This week, the CFPB made its first foray into the data privacy arena by entering into a Consent Order with online payment processor, Dwolla. Inc. via an administrative proceeding.  The Consent Order sends a clear message across the consumer financial services arena that the CFPB will use its UDAAP umbrella to extend its reach and that no consumer harm is required for the CFPB to flex its muscle.

According to the CFPB, it took action because Dwolla “deceived consumers about its data security practices and the safety of its online payment system.”  Without admitting any wrongdoing, the Consent Order includes findings that Dwolla collected and stored consumers’ private information and provided a platform for financial transactions.  According to the findings, Dwolla represented that it maintained “reasonable and appropriate measures to protect data obtained from consumers from unauthorized access.”  However, the CFPB concluded that Dwolla in fact did not take reasonable and appropriate measured to protect consumer data. Specifically, the Order finds that, among other things:

  • For a significant period of time, Dwolla did not adopt or implement reasonable and appropriate data-security policies and procedures to govern the collection, maintenance or storage of consumers’ personal information;
  • For a significant period of time, Dwolla failed to conduct adequate regular risk assessments to identify reasonably foreseeable internal and external risks to information and to assess the safeguards in place to control these risks;
  • For a significant period of time, Dwolla did not provide adequate employee training as to the handling and protection of consumers’ personal information;
  • For a significant period of time, Dwolla transmitted consumers’ personal information without encrypting it; and
  • For a significant period of time, Dwolla did not adequately manage its vendors as to data security.

Pursuant to the Consent Order, Dwolla is required, to the extent it has not done so already:

  • Accurately represent in its marketing, advertising, promotion or administration of its electronic payment networks the data security practices implemented by Dwolla;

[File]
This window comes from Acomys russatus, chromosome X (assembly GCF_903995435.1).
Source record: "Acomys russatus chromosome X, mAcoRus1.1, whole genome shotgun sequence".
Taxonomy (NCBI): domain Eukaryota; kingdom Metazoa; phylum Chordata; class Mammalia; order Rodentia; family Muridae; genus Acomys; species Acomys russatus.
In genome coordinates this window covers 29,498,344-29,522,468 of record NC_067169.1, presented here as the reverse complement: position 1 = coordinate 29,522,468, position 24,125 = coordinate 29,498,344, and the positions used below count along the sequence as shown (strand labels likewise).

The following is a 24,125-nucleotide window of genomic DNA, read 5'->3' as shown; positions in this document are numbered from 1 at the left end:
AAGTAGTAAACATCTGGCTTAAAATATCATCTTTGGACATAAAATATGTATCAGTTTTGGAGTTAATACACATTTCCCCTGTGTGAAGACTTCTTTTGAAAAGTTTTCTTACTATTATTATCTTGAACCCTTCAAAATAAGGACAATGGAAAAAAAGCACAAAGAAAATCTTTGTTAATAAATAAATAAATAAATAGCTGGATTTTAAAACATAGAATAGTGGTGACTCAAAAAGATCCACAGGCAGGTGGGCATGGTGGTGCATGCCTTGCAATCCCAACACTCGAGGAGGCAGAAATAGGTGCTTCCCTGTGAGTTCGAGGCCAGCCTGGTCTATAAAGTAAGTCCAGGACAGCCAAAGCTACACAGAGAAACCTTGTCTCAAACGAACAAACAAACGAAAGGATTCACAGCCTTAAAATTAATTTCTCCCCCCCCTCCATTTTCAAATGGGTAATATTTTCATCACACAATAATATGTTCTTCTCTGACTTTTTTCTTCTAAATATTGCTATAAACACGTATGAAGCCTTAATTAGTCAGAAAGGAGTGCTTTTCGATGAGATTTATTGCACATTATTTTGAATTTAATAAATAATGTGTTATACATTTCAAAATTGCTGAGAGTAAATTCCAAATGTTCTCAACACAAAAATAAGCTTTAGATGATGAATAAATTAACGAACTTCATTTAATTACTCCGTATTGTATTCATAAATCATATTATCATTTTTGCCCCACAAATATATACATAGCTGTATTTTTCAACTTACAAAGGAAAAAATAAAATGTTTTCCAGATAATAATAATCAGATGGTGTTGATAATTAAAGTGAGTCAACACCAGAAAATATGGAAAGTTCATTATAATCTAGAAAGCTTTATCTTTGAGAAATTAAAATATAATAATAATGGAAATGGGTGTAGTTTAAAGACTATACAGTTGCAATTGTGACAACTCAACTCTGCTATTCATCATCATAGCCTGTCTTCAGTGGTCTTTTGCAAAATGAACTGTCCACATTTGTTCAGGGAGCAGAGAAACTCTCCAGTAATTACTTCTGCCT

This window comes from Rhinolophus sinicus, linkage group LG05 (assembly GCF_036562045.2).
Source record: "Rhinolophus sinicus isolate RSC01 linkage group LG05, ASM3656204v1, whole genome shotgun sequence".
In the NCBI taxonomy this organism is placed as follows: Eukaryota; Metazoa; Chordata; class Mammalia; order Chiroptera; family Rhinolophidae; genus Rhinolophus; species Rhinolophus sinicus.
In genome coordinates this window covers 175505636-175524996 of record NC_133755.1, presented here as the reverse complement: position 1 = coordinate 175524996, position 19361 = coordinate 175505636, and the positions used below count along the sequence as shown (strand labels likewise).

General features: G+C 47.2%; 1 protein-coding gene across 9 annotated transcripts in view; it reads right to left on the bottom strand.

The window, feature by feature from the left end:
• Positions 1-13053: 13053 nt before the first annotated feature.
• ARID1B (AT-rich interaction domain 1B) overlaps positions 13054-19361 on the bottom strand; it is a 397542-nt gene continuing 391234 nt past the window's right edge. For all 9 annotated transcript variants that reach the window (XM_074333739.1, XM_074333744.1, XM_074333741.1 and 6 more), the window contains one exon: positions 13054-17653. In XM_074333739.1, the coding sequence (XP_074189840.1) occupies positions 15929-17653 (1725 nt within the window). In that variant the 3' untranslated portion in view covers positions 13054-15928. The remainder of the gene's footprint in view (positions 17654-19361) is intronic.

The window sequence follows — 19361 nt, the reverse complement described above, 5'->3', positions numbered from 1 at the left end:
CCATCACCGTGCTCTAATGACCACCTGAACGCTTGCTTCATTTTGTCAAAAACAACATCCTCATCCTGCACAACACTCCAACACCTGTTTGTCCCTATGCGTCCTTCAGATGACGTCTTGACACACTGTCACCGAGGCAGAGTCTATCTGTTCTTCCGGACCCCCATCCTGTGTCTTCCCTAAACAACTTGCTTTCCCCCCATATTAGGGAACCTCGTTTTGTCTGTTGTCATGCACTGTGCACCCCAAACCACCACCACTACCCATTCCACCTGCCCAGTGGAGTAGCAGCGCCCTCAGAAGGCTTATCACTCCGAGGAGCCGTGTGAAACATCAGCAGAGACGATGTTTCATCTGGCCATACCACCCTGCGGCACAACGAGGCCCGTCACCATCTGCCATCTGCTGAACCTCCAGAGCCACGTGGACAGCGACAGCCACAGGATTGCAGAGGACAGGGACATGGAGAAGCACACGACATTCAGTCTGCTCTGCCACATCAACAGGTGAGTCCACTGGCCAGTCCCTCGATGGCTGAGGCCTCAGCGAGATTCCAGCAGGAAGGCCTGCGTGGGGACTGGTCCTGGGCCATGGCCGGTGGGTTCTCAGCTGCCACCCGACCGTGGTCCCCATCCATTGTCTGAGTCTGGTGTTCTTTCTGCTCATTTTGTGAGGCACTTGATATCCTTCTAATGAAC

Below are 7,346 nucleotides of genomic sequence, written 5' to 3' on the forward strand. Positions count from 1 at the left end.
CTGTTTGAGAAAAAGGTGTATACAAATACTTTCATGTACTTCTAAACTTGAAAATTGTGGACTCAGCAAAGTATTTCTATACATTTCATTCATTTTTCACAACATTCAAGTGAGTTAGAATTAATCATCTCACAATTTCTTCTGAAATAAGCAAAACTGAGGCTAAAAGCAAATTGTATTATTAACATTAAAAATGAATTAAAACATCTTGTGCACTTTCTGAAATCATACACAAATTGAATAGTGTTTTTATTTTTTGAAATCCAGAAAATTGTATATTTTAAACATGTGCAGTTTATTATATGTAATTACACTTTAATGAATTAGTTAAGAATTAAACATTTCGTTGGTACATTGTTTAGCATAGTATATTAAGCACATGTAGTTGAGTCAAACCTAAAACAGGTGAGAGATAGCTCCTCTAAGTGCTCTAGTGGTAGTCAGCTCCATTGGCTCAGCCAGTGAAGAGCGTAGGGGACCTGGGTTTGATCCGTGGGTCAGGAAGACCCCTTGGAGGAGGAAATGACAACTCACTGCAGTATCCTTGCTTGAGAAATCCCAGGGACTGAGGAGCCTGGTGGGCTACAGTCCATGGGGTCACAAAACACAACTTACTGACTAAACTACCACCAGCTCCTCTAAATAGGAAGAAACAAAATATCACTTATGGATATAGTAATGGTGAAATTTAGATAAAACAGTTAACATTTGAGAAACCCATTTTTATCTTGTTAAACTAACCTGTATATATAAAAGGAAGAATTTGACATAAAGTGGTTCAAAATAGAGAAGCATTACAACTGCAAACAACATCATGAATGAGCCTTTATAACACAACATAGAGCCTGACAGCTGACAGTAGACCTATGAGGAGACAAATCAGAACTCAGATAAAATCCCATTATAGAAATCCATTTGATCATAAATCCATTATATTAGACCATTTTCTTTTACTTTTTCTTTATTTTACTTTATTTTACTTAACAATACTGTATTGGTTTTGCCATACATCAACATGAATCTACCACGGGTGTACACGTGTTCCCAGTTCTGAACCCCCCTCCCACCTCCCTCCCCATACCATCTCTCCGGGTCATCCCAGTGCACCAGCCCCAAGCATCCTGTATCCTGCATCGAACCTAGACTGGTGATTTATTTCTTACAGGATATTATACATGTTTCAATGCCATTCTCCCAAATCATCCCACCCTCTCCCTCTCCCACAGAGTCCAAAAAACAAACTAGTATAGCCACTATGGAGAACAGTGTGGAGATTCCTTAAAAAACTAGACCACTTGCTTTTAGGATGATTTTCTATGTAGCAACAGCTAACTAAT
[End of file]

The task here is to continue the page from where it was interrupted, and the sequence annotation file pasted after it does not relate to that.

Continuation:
• Implement a comprehensive Written Information Security Plan which mirrors the requirements of GLBA’s Safeguard Rules and which:
    • Designates a qualified person to coordinate its data security program;
    • Identifies reasonably foreseeable internal and external risks to the security and confidentiality of consumer nonpublic information and assess the sufficiency of the institution’s  safeguard in place to control those risks, including risks in areas of operation specifically:
      • Employee training and management; and
      • Confidentiality and integrity of Dwolla’s network systems or apps and storage systems;
    • Implement safeguards to manage the identified risks and regularly test and monitor risks;
    • Develop, implement and maintain reasonable procedures for the selection and retention of service vendors capable of maintaining security practices consistent with the Consent Order; and
    • Evaluate and adjust the data security program in light of the results of the risk assessments and monitoring.
  • Retain a third party independent auditor to conduct an annual data-security audit of Dwolla’s data security practices; and
  • Pay a civil monetary penalty of $100,000.00.

Several things make this order significant and banks and nonbanks alike should take note:

  • Prior to this action, there had been no indication by the CFPB, either through its website or other publications, that it was focused on data security leading many to assume they would defer to the FTC and other regulators on issues of data privacy;
  • Gramm Leach Bliley and its Safeguard Rules (which provide for the protection of consumer nonpublic information by financial service providers) are not among the enumerated consumer protection statutes over which the CFPB has jurisdiction;
  • The Consent Order reflects the CFPB’s position that its UDAAP (unfair and deceptive acts) umbrella liability is expansive enough to take on data security issues; and
  • The Consent Order makes no finding of a data breach or some other sort of consumer or injury.  

Banks and nonbanks alike should pay close attention to the Dwolla Order and expect to see the CFPB continue take expansive views of its authority to regulate.